Don’t Be a Fake

Mike Bithell, the creator of Thomas Was Alone, wrote a little advice for game developers who want to be controversial not because they have any taboos to break, but merely because they think that controversy is a “great” promotion tactics.

It’s a highly recommended read. I just want to talk more about one thing from it. Talking about “the poser. The controversy hipster. The person who […] imagined the 10 Polygon articles”, Mike goes:

Don’t be a fake.

This is a very good advice for all the reasons Mike mentions in his post, and for one more.

Being a fake will most likely hurt your game, controversial or not.

At least that’s what happened to me in early 2000s. Someone I knew asked me to help them finish a certain game they were making, because the development was going nowhere and the team was struggling and no one really had any idea what to do next.

I love adventure games and action games and RPGs and real-time strategies and made at least one game in each of these genres. The project I was asked to help with was, however, a 3D RTS in a style of Homeworld. Something I did not really feel or understand. Even when I agreed to help and played Homeworld for research and inspiration, I could not be bother to finish more than two missions.

(I’m not saying Homeworld is a bad game — it’s not! I’m just saying its genre and execution and basically everything about it what not something that I really had any lust for. Simply, not my cup of tea.)

That project I took the creative direction of was called Starmageddon. I wrote the story, designed most of the features, and drove it to completion. From the commercial point of view it was mildly successful, in a meaning that it made some money for the investor — which was the only thing they cared about.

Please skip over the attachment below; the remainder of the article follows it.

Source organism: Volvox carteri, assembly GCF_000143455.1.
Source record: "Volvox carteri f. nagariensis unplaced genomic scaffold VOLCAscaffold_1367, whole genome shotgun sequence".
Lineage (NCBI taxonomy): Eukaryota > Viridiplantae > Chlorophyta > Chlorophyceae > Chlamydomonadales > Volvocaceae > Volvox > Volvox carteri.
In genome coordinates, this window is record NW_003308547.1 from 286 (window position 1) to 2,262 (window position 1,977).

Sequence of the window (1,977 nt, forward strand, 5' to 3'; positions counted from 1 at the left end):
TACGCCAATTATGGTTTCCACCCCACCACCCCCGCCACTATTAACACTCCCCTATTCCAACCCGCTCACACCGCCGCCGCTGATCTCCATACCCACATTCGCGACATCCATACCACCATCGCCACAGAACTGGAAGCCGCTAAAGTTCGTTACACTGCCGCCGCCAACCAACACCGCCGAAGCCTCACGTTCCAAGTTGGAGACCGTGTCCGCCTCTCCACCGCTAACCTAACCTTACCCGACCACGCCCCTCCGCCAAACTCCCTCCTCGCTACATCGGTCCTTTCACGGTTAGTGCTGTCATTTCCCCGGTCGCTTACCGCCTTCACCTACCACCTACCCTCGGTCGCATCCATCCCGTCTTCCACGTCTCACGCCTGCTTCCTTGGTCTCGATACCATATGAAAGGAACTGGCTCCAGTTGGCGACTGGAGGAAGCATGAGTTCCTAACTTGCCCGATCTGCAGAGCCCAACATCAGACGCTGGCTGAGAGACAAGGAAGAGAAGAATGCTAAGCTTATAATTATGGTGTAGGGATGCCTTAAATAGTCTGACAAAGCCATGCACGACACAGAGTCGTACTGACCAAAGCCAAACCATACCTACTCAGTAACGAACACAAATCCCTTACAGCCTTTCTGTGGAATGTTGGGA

Other than this, it got 67% Metacritic, no one really remembers it, and I usually do not list it as a game that I’ve done — as I would have never made it if not as a favor for a friend.

I do not even remember the game at all. I wrote the story but I could not tell you a single thing about it. Looking up “Starmageddon” on Google it’s only now that I got reminded the real full name of the project was “Project Earth: Starmageddon”, and “Project Earth” is the title the game is usually listed under.

It was not a particularly bad game. It was just very calculated and disingenuous.

And gamers will always smell that. Like this…

…they have certain uncanny skills and they can always tell which game had a soul and which didn’t. Does not matter if it’s an AAA game or an indie game. They can even tell which parts of a game were clearly developer’s love for games and which were pushed onto them by suits.

Gamers will see through your game. Your disingenuity will always bleed through. Everything is a product but if your game is nothing else, it will leave gamers cold no matter how many controversial or currently-cool things or movie licenses you put in it.

It’s the same, say, with movies. I’ve seen so many of them that were trying to be edgy and controversial in hope of commercial or critical success — latest craze: zombie rape — and yet people stayed indifferent.

And contrary to what a lot of people think, some of the most commercial products in the world, ones that you would never consider were made out of love, actually had a lot of deeply engaged creators behind them. But even if there are exceptions — and there always are — I do believe that making a game you really want to make is a better commercial approach than making one you just think would be commercial.

Instead of Starmaggedon, I wanted to do a different game, but I could only get the investor to go for it after finishing Starmageddon. That game was Painkiller. It enjoyed infinitely better reception and sales, and one of the reasons, I believe, is that gamers felt it was made by people who loved what they worked on.

Like what you read? Give Adrian Chmielarz a round of applause.

From a quick cheer to a standing ovation, clap to show how much you enjoyed this story.